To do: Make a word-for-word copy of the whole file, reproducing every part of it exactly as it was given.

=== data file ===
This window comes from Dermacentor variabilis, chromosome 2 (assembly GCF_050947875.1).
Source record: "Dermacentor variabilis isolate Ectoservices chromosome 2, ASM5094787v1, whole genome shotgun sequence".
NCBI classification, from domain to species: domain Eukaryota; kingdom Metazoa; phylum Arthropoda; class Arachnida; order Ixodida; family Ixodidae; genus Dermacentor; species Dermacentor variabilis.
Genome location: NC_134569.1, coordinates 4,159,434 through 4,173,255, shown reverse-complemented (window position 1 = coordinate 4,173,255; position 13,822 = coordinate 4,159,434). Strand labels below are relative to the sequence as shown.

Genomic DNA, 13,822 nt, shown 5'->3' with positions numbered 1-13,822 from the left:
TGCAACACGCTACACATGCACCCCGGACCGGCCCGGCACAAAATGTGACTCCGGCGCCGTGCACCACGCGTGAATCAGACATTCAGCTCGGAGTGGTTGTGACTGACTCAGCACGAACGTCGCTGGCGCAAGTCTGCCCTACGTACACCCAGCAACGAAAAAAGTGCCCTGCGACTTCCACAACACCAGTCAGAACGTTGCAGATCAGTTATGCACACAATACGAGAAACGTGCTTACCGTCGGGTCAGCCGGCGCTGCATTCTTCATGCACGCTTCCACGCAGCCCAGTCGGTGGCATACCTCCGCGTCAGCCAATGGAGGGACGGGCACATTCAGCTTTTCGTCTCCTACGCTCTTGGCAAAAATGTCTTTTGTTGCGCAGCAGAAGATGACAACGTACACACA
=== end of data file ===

This window comes from Dermacentor variabilis, chromosome 2 (assembly GCF_050947875.1).
Source record: "Dermacentor variabilis isolate Ectoservices chromosome 2, ASM5094787v1, whole genome shotgun sequence".
NCBI classification, from domain to species: domain Eukaryota; kingdom Metazoa; phylum Arthropoda; class Arachnida; order Ixodida; family Ixodidae; genus Dermacentor; species Dermacentor variabilis.
Genome location: NC_134569.1, coordinates 4,159,434 through 4,173,255, shown reverse-complemented (window position 1 = coordinate 4,173,255; position 13,822 = coordinate 4,159,434). Strand labels below are relative to the sequence as shown.

Genomic DNA, 13,822 nt, shown 5'->3' with positions numbered 1-13,822 from the left:
TGCAACACGCTACACATGCACCCCGGACCGGCCCGGCACAAAATGTGACTCCGGCGCCGTGCACCACGCGTGAATCAGACATTCAGCTCGGAGTGGTTGTGACTGACTCAGCACGAACGTCGCTGGCGCAAGTCTGCCCTACGTACACCCAGCAACGAAAAAAGTGCCCTGCGACTTCCACAACACCAGTCAGAACGTTGCAGATCAGTTATGCACACAATACGAGAAACGTGCTTACCGTCGGGTCAGCCGGCGCTGCATTCTTCATGCACGCTTCCACGCAGCCCAGTCGGTGGCATACCTCCGCGTCAGCCAATGGAGGGACGGGCACATTCAGCTTTTCGTCTCCTACGCTCTTGGCAAAAATGTCTTTTGTTGCGCAGCAGAAGATGACAACGTACACACA